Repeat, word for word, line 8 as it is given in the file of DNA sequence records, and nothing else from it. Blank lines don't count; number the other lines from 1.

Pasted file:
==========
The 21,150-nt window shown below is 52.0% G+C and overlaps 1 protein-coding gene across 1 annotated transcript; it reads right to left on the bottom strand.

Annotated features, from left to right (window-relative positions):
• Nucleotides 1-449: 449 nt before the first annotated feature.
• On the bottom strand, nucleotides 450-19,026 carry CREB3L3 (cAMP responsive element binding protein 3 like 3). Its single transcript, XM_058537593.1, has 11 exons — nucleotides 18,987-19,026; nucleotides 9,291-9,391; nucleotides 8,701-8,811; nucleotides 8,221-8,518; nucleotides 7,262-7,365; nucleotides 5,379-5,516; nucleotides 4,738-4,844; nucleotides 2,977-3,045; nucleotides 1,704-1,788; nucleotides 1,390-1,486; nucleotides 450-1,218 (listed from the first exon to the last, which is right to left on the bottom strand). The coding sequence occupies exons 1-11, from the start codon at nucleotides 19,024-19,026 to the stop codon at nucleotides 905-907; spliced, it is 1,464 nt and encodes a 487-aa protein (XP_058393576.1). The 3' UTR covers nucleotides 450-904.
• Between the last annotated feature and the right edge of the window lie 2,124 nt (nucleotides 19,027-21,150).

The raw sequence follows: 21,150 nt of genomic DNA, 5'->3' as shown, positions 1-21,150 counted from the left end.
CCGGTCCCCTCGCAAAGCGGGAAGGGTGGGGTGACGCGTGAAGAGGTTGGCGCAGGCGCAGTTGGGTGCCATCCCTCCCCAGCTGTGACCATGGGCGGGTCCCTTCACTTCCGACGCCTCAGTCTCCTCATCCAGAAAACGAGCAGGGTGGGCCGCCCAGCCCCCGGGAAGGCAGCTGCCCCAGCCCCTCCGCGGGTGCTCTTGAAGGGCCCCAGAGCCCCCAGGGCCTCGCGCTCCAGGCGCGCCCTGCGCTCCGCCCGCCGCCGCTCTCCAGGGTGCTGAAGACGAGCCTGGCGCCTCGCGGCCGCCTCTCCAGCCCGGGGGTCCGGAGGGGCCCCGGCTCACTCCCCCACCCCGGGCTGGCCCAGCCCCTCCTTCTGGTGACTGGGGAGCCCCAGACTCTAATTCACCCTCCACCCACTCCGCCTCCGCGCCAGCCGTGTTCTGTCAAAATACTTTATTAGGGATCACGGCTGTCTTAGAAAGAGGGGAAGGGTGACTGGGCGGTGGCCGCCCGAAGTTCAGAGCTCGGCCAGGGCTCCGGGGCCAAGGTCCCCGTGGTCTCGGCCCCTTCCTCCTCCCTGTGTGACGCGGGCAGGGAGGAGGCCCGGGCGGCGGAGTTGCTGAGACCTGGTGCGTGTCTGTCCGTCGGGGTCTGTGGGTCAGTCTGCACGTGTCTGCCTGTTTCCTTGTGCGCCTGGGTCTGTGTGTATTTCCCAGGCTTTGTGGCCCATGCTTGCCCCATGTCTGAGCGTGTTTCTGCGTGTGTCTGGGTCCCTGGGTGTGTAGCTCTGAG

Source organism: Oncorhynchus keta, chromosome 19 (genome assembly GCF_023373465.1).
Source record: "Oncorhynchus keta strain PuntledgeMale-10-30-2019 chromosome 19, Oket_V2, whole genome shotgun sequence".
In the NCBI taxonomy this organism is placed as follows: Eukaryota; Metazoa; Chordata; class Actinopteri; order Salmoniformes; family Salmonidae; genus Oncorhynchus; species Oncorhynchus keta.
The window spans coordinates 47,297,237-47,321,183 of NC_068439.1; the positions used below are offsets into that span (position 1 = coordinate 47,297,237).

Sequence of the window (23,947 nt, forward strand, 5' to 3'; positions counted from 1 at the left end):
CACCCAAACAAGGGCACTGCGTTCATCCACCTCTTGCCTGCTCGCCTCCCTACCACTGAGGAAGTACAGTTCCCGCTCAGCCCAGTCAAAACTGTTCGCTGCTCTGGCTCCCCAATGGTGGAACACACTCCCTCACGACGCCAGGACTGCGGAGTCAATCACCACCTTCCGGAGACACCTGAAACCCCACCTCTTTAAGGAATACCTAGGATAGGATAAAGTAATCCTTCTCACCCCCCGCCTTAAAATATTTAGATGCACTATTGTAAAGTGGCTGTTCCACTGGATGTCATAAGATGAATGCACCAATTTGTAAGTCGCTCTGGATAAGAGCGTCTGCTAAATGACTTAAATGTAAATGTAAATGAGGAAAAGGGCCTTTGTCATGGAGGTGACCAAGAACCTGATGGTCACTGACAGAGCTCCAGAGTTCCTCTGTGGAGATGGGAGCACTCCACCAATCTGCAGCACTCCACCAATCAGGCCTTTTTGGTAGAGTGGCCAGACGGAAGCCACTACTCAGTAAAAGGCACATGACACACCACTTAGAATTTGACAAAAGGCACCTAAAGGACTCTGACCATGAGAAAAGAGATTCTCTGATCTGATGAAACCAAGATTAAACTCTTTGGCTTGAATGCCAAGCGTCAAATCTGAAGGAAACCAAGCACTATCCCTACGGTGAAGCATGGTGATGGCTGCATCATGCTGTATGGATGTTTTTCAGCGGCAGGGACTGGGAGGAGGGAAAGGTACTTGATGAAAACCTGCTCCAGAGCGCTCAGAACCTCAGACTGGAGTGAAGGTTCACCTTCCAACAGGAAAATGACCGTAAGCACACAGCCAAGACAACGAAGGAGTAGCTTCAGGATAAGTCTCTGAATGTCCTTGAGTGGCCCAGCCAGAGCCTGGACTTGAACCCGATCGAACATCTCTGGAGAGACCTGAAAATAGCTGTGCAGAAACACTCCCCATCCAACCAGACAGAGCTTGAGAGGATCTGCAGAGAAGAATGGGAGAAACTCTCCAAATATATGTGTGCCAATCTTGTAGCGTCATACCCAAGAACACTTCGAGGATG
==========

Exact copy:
Source organism: Oncorhynchus keta, chromosome 19 (genome assembly GCF_023373465.1).